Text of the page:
Wagner: Der Ring des Nibelungen (Blu-ray Audio)Deutsche Grammophon
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- Berliner Philharmoniker, Herbert von Karajan
Building a Library
First Choice - January 2008
50 years since Karajan and the Berliner Philharmoniker stepped inside Jesus-Christus-Kirche in Berlin to record Wagner’s masterpiece, Deutsche Grammophon proudly presents the entire Ring on one single High Fidelity Pure Audio Blu-ray disc with an extensive hardback book containing the full libretti in original German with English translations.
According to Karajan’s own account, it was during the summer of 1965, while he was working on Boris Godunov, that he had a vision of the future: “I suddenly sensed a burning desire to stage and conduct Wagner in Salzburg.” His dream – very much in the spirit of Wagner himself: “My baton shall teach future ages which road they have to take.”
Karajan’s Wagner was concerned with beauty, lyricism and structure, and for his monumental Ring cycle he assembled a world-class cast of singers who possessed instrumental tone and were able to deliver a vivid and clear declamation of the text; and his Berliner Philharmoniker were more than capable of rising to the occasion.
The entire Karajan Ring in lossless 24-bit / 96kHz HD Audio on one Blu-ray Audio disc. The new remastering was done by the Emil Berliner Studios in 2016.
Deluxe 400-page hardback book edition in a slipcase, with original cover art
Complete German libretti, full English translations + detailed repertoire notes from the original releases and notes on the recording sessions.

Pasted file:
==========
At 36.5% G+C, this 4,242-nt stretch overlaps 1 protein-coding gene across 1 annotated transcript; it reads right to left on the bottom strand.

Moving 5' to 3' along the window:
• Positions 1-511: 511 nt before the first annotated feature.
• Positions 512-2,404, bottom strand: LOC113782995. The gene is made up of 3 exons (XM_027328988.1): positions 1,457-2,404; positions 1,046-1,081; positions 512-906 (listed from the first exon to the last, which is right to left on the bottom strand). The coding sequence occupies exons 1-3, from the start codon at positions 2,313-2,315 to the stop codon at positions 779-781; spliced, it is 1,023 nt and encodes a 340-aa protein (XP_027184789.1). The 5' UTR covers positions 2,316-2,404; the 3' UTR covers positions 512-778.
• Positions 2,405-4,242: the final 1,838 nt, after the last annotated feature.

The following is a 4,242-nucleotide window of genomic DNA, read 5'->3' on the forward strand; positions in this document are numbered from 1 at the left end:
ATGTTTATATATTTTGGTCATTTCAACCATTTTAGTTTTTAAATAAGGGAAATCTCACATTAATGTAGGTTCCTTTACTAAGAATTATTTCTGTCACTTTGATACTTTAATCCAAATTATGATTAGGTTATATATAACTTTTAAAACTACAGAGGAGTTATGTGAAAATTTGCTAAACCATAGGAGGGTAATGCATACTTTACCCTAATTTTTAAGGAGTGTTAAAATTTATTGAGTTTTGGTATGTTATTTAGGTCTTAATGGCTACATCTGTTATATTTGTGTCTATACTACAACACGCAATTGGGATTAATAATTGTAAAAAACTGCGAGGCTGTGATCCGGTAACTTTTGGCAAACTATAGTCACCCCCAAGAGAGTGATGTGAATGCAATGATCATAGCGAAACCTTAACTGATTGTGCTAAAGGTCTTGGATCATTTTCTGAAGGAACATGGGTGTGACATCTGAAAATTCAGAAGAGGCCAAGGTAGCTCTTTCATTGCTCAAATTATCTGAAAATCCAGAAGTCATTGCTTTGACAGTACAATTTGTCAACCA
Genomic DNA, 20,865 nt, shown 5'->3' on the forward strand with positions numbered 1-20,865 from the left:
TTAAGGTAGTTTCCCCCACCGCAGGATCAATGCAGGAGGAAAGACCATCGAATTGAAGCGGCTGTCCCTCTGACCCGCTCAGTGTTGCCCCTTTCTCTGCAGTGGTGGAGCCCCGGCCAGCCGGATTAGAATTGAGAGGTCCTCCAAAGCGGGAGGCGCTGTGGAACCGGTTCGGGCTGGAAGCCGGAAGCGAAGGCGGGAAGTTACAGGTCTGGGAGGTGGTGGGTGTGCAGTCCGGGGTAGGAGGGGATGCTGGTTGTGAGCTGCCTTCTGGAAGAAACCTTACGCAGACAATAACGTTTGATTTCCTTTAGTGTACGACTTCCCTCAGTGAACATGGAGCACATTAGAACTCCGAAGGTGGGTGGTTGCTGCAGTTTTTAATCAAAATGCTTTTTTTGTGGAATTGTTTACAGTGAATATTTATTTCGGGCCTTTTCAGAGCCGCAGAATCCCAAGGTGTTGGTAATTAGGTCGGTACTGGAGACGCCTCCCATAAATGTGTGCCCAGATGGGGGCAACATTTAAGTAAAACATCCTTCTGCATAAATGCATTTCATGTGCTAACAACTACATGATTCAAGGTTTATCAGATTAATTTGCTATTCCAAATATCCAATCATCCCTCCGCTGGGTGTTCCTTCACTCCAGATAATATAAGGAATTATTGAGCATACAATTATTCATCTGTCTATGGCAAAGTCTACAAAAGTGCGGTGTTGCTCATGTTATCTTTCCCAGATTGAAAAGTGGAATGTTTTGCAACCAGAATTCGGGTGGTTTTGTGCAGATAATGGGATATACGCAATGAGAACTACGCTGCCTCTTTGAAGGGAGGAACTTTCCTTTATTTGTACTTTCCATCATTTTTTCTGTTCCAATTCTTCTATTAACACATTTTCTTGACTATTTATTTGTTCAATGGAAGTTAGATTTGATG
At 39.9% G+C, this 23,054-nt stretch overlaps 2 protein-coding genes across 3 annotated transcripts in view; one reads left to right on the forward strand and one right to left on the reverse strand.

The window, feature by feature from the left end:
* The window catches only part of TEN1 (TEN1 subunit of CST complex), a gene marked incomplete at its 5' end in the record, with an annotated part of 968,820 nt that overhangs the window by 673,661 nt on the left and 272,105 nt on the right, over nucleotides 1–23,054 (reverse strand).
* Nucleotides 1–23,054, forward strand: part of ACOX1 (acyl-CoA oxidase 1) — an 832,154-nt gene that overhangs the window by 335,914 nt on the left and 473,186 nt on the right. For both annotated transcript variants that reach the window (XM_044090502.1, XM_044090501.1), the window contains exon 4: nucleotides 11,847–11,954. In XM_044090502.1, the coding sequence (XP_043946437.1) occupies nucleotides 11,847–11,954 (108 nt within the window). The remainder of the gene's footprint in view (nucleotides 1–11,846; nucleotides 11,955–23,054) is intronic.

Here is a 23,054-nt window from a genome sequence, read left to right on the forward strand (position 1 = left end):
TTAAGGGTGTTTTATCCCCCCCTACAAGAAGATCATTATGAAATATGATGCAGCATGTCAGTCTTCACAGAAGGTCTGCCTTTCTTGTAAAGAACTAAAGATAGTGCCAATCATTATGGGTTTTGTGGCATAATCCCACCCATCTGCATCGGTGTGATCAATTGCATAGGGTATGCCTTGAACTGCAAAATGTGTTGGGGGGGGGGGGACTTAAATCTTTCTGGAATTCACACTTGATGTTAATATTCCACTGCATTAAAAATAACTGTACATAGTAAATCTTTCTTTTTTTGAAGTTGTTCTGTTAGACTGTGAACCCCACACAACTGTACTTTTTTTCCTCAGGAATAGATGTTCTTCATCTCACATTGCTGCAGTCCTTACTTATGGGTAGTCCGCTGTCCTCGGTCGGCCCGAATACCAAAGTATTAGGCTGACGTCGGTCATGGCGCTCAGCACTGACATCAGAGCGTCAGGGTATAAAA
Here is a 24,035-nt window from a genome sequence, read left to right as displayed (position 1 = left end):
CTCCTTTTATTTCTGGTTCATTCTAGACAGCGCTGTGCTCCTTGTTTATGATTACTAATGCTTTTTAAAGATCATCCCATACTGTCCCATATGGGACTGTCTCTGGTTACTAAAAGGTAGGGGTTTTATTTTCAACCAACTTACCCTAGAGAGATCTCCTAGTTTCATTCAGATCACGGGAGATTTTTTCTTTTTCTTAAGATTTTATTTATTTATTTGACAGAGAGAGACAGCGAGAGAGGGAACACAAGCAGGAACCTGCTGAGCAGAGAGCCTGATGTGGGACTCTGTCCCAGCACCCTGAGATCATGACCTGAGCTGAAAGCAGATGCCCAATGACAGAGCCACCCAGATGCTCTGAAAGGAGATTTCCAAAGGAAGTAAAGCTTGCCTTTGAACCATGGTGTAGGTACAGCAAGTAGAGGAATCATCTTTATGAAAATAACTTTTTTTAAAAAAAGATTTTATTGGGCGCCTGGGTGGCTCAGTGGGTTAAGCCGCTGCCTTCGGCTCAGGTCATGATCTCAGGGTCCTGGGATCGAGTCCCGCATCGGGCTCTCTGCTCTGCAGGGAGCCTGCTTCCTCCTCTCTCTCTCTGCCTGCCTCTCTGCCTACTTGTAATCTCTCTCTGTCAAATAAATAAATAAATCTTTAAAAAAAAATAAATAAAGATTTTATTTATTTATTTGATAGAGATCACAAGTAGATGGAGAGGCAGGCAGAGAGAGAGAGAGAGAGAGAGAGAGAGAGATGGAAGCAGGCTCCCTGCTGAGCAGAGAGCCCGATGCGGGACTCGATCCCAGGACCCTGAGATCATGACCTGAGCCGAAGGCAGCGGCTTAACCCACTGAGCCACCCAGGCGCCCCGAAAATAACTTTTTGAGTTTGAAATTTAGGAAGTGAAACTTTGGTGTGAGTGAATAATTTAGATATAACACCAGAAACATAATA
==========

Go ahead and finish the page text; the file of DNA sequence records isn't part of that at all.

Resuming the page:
Rare artist photos from the recording sessions and from the rehearsals for the live Salzburg productions.
“Weber was the first composer with a sense of living nature which goes through all Wagner’s work. If you do not carry this sense of the identity of music and nature you are not telling the truth to the audience. What is the Ring in the end but a parable of violated nature?”
- Herbert von Karajan
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Dietrich Fischer-Dieskau (Wotan), Zoltán Kelemen (Alberich), Josephine Veasey (Fricka),Gerhard Stolze (Loge), Erwin Wohlfahrt (Mime), Martti Talvela (Fasolt), Karl Ridderbusch(Fafner), Donald Grobe (Froh), Simone Mangelsdorff (Freia), Helen Donath (Woglinde), Edda Moser (Wellgunde), Anna Reynolds (Flosshilde)
Régine Crespin (Brünnhilde), Thomas Stewart (Wotan), Gundula Janowitz (Sieglinde), Jon Vickers (Siegmund), Martti Talvela (Hunding), Josephine Veasey (Fricka), Danica Mastilovic (Helmwige), Carlotta Ordassy (Ortlinde), Liselotte Rebmann (Gerhilde), Ingrid Steger (Waltraute), Barbro Ericson (Siegrune), Helga Jenckel (Rossweisse), Cvetka Ahlin (Grimgerde), Lilo Brockhaus (Schwertleite)
Jess Thomas (Siegfried), Thomas Stewart (Der Wanderer), Gerhard Stolze (Mime), Helga Dernesch (Brünnhilde), Karl Ridderbusch (Fafner), Oralia Dominguez (Erda), Catherine Gayer (Waldvogel)
Helga Dernesch (Brünnhilde), Helge Brilioth (Siegfried), Karl Ridderbusch (Hagen), Zoltán Kelemen (Alberich), Thomas Stewart (Gunther), Gundula Janowitz (Gutrune), Christa Ludwig(Waltraute), Liselotte Rebmann (Woglinde), Edda Moser (Wellgunde), Anna Reynolds (Flosshilde), Lili Chookasian (First Norn), Christa Ludwig (Second Norn), Catarina Ligendza (Third Norn)
Berliner Philharmoniker, Herbert von Karajan
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“The artistic result is extraordinary (with a wonderful BPO and Karajan on the very top level) -- but what strikes me even more is the wonderful sound quality of these recordings.”
- GRAMOPHONE, 2005
“A superb work of art in itself, aided by some brilliant playing from the Berlin Phil.”
- BBC MUSIC MAGAZINE, 2008
‘[Karajan] creates […] a transparent aural stage where the light and shade in the music has an almost forensic quality. Musically the Karajan Ring cycle has a visceral intensity that, especially in the subterranean scenes, hints at the sinister mythologies that informed Germany’s recent history and is probably closer to the heart of the narrative’s darkness than any other recording.’
- Martin Baker
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